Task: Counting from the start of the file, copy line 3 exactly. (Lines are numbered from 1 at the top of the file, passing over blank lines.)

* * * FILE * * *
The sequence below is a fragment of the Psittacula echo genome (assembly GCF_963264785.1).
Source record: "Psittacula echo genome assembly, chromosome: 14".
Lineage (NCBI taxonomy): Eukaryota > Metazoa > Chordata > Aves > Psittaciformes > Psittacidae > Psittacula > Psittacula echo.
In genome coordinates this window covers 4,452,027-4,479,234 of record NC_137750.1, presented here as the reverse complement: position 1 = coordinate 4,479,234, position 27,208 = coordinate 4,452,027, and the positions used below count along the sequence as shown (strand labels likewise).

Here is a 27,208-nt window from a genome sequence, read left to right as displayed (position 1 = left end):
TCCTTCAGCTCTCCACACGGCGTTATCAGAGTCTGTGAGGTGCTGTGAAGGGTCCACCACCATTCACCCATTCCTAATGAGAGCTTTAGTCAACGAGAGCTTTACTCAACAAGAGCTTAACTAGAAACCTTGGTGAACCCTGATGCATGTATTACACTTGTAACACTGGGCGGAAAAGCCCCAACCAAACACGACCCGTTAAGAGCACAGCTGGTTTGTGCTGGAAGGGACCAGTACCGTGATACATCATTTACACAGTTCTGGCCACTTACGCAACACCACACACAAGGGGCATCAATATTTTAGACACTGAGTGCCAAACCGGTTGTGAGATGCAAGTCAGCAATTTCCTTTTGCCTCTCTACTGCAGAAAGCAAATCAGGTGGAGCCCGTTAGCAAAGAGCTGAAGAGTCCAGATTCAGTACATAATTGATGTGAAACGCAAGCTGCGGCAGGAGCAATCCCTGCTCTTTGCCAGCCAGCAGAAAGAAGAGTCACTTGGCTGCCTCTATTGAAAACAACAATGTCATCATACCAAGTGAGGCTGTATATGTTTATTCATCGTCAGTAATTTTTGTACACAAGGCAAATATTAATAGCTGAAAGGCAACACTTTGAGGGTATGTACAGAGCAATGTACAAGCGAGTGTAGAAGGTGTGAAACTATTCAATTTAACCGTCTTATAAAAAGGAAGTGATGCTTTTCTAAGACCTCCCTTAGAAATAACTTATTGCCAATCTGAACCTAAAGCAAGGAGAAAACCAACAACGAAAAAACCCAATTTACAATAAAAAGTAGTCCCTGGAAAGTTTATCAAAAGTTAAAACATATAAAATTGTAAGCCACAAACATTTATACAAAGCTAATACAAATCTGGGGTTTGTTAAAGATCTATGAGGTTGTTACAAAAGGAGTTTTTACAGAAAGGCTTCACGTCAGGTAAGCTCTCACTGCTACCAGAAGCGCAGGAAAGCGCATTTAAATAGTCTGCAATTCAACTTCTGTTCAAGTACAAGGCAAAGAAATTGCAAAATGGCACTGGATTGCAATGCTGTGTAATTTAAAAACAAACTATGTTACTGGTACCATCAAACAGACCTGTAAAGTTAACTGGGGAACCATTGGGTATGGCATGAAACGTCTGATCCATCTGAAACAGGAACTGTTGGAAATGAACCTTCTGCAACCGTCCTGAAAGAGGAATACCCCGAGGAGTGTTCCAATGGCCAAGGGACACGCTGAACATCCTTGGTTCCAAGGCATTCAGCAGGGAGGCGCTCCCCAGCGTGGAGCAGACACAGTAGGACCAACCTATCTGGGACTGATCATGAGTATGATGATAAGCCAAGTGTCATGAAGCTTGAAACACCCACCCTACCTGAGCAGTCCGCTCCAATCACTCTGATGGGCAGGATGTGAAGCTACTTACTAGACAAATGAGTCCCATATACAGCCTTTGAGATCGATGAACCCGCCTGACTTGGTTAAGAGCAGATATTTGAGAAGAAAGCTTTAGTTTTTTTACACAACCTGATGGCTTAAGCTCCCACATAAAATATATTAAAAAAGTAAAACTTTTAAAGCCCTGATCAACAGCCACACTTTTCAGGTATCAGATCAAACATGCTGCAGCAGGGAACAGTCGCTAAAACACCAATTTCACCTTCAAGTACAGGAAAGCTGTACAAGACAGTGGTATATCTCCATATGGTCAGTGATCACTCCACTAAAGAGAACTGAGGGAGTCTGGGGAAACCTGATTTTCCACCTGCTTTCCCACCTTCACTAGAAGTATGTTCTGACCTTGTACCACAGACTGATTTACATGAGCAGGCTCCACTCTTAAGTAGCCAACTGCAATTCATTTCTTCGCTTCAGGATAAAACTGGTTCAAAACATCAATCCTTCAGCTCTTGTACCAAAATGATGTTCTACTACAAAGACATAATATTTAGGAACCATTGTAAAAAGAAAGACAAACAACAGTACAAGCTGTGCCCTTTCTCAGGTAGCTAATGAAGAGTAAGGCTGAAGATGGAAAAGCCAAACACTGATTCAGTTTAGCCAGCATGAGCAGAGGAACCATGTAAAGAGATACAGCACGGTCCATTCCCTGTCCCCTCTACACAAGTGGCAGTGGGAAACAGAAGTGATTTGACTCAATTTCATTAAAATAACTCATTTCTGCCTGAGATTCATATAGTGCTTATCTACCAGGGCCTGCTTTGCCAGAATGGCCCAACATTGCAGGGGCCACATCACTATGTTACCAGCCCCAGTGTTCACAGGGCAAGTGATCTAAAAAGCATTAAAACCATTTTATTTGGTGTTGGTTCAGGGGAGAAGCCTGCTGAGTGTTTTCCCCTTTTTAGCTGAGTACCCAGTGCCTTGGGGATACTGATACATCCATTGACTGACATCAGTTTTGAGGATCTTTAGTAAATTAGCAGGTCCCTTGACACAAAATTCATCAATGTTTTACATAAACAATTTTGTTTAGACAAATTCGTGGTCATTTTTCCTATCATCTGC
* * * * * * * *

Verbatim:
Lineage (NCBI taxonomy): Eukaryota > Metazoa > Chordata > Aves > Psittaciformes > Psittacidae > Psittacula > Psittacula echo.